I've been mixing up coverage of the Ron Paul movement with coverage of the frontrunners in New Hampshire. Barack Obama arrives late to massive rallies (where half or more of the people in line get turned away, the rooms being just too small) where he uncorks a 30-40 minute stump speech and takes no questions. John McCain busses into hokey town halls where his questions are increasingly friendly and the fire marshalls turn away spectators, who keep trickling in after the events kick off. John Edwards' events go the same way, with smaller crowds. Mike Huckabee holds the goofiest political events since the rise of Screaming Lord Sutch, 60 percent music and Chuck Norris and 40 percent his compassionate conservative spiel. Mitt Romney draws the smallest numbers and turns the most seats empty during his speech.
I have yet to see Clinton in action, but Roger Simon has and frames the difference like this:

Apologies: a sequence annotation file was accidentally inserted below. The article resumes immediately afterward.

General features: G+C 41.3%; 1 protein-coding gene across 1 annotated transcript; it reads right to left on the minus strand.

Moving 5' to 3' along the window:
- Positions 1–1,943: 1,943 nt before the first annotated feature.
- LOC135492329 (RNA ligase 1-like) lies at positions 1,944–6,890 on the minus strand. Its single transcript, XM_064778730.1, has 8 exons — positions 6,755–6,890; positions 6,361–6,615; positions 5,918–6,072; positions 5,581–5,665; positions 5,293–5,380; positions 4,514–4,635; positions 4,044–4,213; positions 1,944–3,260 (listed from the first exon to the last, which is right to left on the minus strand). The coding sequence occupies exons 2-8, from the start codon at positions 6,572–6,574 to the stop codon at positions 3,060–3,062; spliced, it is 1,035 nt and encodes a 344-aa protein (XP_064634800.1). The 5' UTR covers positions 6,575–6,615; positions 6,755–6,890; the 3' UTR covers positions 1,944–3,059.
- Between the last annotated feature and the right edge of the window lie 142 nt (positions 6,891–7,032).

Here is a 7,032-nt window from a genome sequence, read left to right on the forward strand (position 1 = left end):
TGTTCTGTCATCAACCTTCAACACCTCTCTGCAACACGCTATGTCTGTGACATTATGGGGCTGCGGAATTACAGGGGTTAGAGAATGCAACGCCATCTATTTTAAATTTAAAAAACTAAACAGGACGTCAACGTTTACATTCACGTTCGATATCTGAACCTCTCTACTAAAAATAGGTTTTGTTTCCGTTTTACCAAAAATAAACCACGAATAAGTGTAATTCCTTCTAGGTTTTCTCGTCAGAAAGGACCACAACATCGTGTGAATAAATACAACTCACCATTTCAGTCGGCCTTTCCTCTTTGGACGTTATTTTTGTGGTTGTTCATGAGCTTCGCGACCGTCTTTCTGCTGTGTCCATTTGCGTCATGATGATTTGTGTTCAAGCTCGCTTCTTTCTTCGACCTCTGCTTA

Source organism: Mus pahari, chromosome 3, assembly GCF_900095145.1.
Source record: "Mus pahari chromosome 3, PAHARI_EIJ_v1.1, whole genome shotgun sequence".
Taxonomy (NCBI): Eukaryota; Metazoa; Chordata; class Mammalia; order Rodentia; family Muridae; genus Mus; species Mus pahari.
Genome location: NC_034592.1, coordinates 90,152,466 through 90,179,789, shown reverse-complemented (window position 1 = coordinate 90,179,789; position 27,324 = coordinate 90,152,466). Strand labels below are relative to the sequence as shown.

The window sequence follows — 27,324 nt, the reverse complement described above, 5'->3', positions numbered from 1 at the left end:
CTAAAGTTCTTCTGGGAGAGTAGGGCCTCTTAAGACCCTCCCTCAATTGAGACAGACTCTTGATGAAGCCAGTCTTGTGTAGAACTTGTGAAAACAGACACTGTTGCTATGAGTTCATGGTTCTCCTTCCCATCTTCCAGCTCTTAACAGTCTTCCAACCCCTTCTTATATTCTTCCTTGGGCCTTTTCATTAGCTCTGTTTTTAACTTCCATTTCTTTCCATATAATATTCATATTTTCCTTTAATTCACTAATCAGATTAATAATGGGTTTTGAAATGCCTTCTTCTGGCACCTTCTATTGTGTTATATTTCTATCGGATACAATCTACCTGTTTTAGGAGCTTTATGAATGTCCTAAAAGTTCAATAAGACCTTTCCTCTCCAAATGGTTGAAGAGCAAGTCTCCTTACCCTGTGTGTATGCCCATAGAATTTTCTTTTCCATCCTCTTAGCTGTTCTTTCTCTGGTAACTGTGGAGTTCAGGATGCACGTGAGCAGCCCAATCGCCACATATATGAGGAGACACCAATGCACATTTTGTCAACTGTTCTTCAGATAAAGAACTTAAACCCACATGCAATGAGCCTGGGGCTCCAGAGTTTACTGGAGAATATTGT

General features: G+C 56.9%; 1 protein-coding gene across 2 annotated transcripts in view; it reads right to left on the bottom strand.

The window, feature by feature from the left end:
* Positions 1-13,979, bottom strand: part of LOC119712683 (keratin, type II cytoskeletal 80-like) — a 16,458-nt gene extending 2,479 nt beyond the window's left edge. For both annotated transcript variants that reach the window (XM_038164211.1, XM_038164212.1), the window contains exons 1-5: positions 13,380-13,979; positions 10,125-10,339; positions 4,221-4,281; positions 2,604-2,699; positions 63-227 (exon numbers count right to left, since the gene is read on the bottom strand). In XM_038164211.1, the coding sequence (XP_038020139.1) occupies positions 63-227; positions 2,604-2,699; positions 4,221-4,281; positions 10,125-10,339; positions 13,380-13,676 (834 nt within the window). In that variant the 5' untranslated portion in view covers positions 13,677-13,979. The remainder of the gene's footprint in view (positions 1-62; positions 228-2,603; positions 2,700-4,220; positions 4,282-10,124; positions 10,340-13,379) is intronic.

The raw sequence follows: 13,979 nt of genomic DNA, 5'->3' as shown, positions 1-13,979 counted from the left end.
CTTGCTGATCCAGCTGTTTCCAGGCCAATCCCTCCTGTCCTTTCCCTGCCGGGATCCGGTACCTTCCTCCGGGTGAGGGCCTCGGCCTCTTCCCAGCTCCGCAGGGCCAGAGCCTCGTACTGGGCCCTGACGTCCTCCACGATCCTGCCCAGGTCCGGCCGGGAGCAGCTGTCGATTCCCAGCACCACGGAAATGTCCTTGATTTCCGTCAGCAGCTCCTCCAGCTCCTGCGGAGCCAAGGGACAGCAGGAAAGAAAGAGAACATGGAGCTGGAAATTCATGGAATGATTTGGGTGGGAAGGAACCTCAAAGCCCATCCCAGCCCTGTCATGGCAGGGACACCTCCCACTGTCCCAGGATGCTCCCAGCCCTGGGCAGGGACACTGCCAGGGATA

Obama said things like: "We are one nation; we are one people; and our time for change has come."
Clinton said things like: "I founded in the Senate the Bipartisan Manufacturing Caucus."
This increasingly seems off to me: Obama's speeches are veined with cliches like "working for main street, not wall street," and I talk to people coming out who wanted more specifics. (Obama shunts those into one part of the speech, saying "they" don't want you to pay attention to his ideas like $4000 school tuition credits, and the second time I heard it he didn't even tie it to national service.) But I'm not a New Hampshire voter. The sense here is that Romney is melting away and McCain is heading to a 10-point win. Something similar's happening with Clinton-Obama, but not as dramatically. Huckabee is poaching a bit of the protest vote that would otherwise go to Ron Paul. There are people at these events who want a family man, or a guy who'd abolish the IRS, and after Iowa they see Huckabee as more electable.